Format Migration: More Launching Points for Applied Research

In June I did a post highlighting segments of the digital stewardship universe that could use applied research attention. I looked at the “what” of email archiving here and the “how” of email archiving here and now I turn my attention to format migration.

Migration is not a crime by user pshab on <a href="" target="_blank">Flickr</a>

Migration is not a crime by user pshab on Flickr

The need to migrate file formats arises out of concerns about format obsolescence. As I mentioned in my original post, there are ongoing discussions about how acute the format obsolescence problem might be, but for the purpose of this post we’re going to assume that migration is a possible solution to digital stewardship challenges and concentrate on useful resources that support the activity.

In my original post I proposed a series of largely technical questions that a researcher might ask regarding format migration, mostly about what happens to files and the information they contain in a migration process. This time around we’ll look at the infrastructure needed to do format migration and in a future post we’ll look at the results of a few migration experiments.

The first step in the infrastructure are the format registries. Format registries, such as PRONOM, developed by the UK National Archives, and the Unified Digital Format Registry developed by the University of California, provide detailed documentation about data file formats and their supporting software products. The format registries are important because we need to know as much information about the documented state of a format before we can understand what changes take place in a transformation.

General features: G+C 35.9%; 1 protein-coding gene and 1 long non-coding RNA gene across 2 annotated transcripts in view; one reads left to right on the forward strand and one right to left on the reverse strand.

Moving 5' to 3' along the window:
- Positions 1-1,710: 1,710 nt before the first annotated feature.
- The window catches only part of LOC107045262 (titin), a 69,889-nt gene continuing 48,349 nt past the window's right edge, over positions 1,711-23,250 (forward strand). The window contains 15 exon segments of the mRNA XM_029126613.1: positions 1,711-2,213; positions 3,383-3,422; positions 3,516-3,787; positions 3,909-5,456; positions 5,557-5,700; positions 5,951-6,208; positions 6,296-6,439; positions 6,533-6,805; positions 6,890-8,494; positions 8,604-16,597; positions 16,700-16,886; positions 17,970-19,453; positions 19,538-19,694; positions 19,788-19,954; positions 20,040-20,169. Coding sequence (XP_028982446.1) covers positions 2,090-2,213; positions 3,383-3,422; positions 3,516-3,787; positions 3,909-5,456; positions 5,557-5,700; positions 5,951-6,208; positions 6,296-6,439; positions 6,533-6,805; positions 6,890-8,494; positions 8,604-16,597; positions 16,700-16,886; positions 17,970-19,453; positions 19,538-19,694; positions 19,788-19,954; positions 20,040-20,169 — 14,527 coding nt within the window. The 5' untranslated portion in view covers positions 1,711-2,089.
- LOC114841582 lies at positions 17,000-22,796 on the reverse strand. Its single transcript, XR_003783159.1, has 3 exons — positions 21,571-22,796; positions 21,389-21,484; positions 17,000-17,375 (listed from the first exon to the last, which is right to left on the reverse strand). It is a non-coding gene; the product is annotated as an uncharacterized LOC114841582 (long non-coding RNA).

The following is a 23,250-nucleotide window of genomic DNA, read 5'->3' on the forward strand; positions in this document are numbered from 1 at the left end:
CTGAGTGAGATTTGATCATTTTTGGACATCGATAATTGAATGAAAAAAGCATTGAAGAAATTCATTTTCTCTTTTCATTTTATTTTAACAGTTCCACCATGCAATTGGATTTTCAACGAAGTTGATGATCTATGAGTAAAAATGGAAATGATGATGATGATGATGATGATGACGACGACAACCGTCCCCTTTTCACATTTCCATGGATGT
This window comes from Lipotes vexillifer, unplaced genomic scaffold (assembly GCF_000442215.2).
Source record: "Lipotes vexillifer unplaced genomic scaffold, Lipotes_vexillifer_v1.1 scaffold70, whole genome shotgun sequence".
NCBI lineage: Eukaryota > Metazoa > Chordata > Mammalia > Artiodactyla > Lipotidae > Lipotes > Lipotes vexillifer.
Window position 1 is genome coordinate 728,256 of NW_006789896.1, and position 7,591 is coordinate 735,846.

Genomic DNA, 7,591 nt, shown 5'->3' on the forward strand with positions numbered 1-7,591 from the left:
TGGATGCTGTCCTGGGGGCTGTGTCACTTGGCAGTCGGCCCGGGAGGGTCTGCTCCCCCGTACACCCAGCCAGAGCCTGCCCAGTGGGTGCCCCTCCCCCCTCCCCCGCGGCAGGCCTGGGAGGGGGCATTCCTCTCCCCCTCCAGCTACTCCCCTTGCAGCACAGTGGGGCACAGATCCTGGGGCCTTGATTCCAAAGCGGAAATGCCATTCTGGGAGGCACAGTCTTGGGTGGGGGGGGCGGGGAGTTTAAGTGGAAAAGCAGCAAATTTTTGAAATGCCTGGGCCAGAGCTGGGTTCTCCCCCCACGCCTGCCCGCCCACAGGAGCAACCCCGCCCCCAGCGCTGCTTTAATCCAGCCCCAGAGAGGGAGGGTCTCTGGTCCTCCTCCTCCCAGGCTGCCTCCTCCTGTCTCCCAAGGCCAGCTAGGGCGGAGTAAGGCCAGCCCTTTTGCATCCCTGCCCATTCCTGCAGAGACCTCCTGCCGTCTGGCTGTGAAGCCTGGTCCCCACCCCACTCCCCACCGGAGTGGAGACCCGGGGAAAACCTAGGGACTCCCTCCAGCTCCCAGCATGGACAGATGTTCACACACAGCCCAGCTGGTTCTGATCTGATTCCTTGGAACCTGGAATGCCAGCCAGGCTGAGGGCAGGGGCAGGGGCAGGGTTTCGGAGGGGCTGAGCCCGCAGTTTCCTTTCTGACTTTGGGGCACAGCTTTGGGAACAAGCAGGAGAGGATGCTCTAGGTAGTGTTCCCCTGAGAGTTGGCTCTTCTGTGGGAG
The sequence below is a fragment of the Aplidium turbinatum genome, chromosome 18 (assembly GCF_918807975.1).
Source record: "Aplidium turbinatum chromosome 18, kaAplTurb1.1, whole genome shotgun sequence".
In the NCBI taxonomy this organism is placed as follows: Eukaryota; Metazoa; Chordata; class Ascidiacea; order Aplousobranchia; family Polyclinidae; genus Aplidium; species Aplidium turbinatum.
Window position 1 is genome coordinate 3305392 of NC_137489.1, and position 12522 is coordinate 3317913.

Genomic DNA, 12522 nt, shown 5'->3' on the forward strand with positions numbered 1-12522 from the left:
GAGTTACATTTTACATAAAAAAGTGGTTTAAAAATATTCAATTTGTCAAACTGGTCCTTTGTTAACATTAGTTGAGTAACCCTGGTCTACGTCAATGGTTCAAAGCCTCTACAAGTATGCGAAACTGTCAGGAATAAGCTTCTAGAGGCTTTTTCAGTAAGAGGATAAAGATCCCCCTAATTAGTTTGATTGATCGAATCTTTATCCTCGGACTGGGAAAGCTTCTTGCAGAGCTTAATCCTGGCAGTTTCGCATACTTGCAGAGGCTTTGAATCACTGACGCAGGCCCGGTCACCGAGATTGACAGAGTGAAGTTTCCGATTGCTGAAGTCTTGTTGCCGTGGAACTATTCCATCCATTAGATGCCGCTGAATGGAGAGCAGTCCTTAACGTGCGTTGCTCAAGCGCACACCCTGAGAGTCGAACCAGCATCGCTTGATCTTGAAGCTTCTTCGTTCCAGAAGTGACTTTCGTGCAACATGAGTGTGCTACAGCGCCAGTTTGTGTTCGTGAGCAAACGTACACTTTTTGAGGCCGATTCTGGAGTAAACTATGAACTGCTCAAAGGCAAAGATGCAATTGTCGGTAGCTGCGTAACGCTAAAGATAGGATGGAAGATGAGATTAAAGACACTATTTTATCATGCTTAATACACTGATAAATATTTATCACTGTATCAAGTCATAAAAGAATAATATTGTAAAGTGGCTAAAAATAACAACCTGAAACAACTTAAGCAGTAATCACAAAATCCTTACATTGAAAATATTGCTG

[And while it's not a format registry, the Library's Sustainability of Digital Formats site has a lot of useful information in this area.]

The next step are tools that draw on the registry information to support the automated  identification of file formats. Some interesting tools include FIDO, the Format Identification for Digital Objects Python command-line tool; the DROID Digital Record Object Identification tool; and JHOVE and JHOVE2. Each of these tools support file format identification, validation and characterization to varying degrees, though I’m not qualified to discuss their significant differences (I’ll let the developers point them out in the comments!).

They’re all similarly interesting for our purposes in that they allow the “identification” process to be incorporated into automated workflows along with a suite of other identification/characterization/migration/evaluation tools.

Not this kind of migration. "Tracy (vicinity), California..." Photo courtesy of the Library of Congress.

Not this kind of migration. “Tracy (vicinity), California…” Photo courtesy of the Library of Congress.

The next thing you need are files to migrate. I’m sure you’ve got plenty of your own, but if you’re working at scale you may want to access large corpora of data such as that provided by Biomed central. The Planets testbed was a very effective research environment hosted by the European Planets project to facilitate practical experimentation in digital stewardship and to enable users to repeat experiments in order to validate the results, but I’m still trying to clarify its current status. The successor to Planets, the Open Planets Foundation, does maintain a Formats Corpus.

On a side note, the National Software Reference Library has a research computing environment containing some 18,000,000 unique original files, along with a database containing metadata about the files. They do allow researchers to run an algorithm against the file collection by submitting a job (in code form) to the NSRL who run it for you.